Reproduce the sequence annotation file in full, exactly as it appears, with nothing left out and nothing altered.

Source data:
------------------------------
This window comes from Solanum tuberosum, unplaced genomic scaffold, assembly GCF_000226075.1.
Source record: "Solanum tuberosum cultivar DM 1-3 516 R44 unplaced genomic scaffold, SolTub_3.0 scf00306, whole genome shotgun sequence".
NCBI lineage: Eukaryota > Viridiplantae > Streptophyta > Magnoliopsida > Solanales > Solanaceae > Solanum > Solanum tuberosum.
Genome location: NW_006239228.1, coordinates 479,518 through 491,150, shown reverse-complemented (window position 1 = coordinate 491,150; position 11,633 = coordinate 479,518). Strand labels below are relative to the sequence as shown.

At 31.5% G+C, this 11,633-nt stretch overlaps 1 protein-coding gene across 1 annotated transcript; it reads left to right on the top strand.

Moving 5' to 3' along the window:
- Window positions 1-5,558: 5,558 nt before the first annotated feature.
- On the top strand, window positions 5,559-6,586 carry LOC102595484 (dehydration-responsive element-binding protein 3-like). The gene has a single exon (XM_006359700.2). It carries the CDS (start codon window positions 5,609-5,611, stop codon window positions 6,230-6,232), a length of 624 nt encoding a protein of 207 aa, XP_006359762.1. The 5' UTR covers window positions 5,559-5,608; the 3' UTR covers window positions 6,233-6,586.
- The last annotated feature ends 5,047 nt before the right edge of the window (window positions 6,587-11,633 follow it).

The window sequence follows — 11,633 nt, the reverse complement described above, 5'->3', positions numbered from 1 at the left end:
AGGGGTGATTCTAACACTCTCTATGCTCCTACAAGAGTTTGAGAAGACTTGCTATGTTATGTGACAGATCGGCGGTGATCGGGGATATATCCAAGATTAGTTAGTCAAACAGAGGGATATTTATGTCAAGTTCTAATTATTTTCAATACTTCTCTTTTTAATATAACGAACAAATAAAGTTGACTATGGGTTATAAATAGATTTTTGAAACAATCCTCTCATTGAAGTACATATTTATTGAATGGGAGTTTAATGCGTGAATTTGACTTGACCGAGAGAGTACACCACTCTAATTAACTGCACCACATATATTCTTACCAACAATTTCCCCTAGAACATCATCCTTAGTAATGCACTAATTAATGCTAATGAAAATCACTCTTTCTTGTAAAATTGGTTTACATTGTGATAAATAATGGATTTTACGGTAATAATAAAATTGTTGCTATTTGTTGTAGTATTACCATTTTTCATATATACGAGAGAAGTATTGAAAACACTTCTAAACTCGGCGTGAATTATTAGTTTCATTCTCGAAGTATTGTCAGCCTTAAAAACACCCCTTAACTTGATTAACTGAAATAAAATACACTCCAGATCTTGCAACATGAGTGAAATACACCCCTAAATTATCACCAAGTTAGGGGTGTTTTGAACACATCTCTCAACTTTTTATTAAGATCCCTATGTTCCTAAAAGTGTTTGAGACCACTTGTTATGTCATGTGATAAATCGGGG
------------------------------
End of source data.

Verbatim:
This window comes from Solanum tuberosum, unplaced genomic scaffold, assembly GCF_000226075.1.
Source record: "Solanum tuberosum cultivar DM 1-3 516 R44 unplaced genomic scaffold, SolTub_3.0 scf00306, whole genome shotgun sequence".
NCBI lineage: Eukaryota > Viridiplantae > Streptophyta > Magnoliopsida > Solanales > Solanaceae > Solanum > Solanum tuberosum.
Genome location: NW_006239228.1, coordinates 479,518 through 491,150, shown reverse-complemented (window position 1 = coordinate 491,150; position 11,633 = coordinate 479,518). Strand labels below are relative to the sequence as shown.

At 31.5% G+C, this 11,633-nt stretch overlaps 1 protein-coding gene across 1 annotated transcript; it reads left to right on the top strand.

Moving 5' to 3' along the window:
- Window positions 1-5,558: 5,558 nt before the first annotated feature.
- On the top strand, window positions 5,559-6,586 carry LOC102595484 (dehydration-responsive element-binding protein 3-like). The gene has a single exon (XM_006359700.2). It carries the CDS (start codon window positions 5,609-5,611, stop codon window positions 6,230-6,232), a length of 624 nt encoding a protein of 207 aa, XP_006359762.1. The 5' UTR covers window positions 5,559-5,608; the 3' UTR covers window positions 6,233-6,586.
- The last annotated feature ends 5,047 nt before the right edge of the window (window positions 6,587-11,633 follow it).

The window sequence follows — 11,633 nt, the reverse complement described above, 5'->3', positions numbered from 1 at the left end:
AGGGGTGATTCTAACACTCTCTATGCTCCTACAAGAGTTTGAGAAGACTTGCTATGTTATGTGACAGATCGGCGGTGATCGGGGATATATCCAAGATTAGTTAGTCAAACAGAGGGATATTTATGTCAAGTTCTAATTATTTTCAATACTTCTCTTTTTAATATAACGAACAAATAAAGTTGACTATGGGTTATAAATAGATTTTTGAAACAATCCTCTCATTGAAGTACATATTTATTGAATGGGAGTTTAATGCGTGAATTTGACTTGACCGAGAGAGTACACCACTCTAATTAACTGCACCACATATATTCTTACCAACAATTTCCCCTAGAACATCATCCTTAGTAATGCACTAATTAATGCTAATGAAAATCACTCTTTCTTGTAAAATTGGTTTACATTGTGATAAATAATGGATTTTACGGTAATAATAAAATTGTTGCTATTTGTTGTAGTATTACCATTTTTCATATATACGAGAGAAGTATTGAAAACACTTCTAAACTCGGCGTGAATTATTAGTTTCATTCTCGAAGTATTGTCAGCCTTAAAAACACCCCTTAACTTGATTAACTGAAATAAAATACACTCCAGATCTTGCAACATGAGTGAAATACACCCCTAAATTATCACCAAGTTAGGGGTGTTTTGAACACATCTCTCAACTTTTTATTAAGATCCCTATGTTCCTAAAAGTGTTTGAGACCACTTGTTATGTCATGTGATAAATCGGGG